Internet users have been named Person of the Year 2006 by prestigious Time Magazine. They have indeed largely contributed to numerous Internet success stories such as MySpace, YouTube, Digg, etc. Thanks to them, the world has gained a few new billionaires this year. What do they have in store for 2007? Will they be as diligent in creating content and interacting online?
In 2007, businesses will definitely attempt to make better use of the content generated by Internet users. Since 2006 was the year of new sites based on the effort of Internet users, 2007 will probably be the year that content generated by users will expand from the few dozen sites that have been monopolizing all their time.
Evidently, we have to expect the birth of more niche models inspired by the leaders of the moment. We shouldn’t be surprised to see established businesses attempt to use the creativity and quality of Internet users’ interventions in order to add more value to their site. Certain innovative businesses already use them extensively and have reaped important benefits. Consider for example, the advertisements that were put together by the product’s consumers instead of by an ad agency, or consumer comments that caused radical changes to products, or even tagging generated by Internet users that allows a product to be found in a manner other than by reference to its category.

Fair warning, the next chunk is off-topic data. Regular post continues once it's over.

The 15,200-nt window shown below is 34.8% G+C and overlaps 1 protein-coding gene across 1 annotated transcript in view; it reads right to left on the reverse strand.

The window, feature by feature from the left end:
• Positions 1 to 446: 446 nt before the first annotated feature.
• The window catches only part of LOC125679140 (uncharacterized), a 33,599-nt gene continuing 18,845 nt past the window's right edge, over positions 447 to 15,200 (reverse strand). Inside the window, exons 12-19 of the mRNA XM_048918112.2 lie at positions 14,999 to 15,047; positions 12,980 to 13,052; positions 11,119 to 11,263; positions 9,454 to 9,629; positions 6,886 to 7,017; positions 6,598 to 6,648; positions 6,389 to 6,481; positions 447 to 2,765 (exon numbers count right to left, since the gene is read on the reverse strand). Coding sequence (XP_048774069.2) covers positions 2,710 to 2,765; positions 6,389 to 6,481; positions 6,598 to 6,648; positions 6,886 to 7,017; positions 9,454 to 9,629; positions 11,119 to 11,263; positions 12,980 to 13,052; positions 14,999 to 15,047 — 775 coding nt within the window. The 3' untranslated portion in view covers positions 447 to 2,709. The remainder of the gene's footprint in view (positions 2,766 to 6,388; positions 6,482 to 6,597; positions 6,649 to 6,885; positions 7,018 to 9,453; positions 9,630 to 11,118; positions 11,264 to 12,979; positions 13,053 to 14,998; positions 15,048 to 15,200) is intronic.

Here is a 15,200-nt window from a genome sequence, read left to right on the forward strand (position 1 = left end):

But is this really the will of Internet users? Do they really want to contribute their time to increase the performance businesses? Even though the current models currently offer them free services without asking for anything in return, will businesses be able to convince users to invest in them?
We have to expect reward systems of a different nature to appear to entice Internet users to invest in a particular site. Why would they tag a song one a particular music site rather than on another?
One thing is clear: it will be crucial for companies to be as creative as internet users have been in 2006 in order to attract them.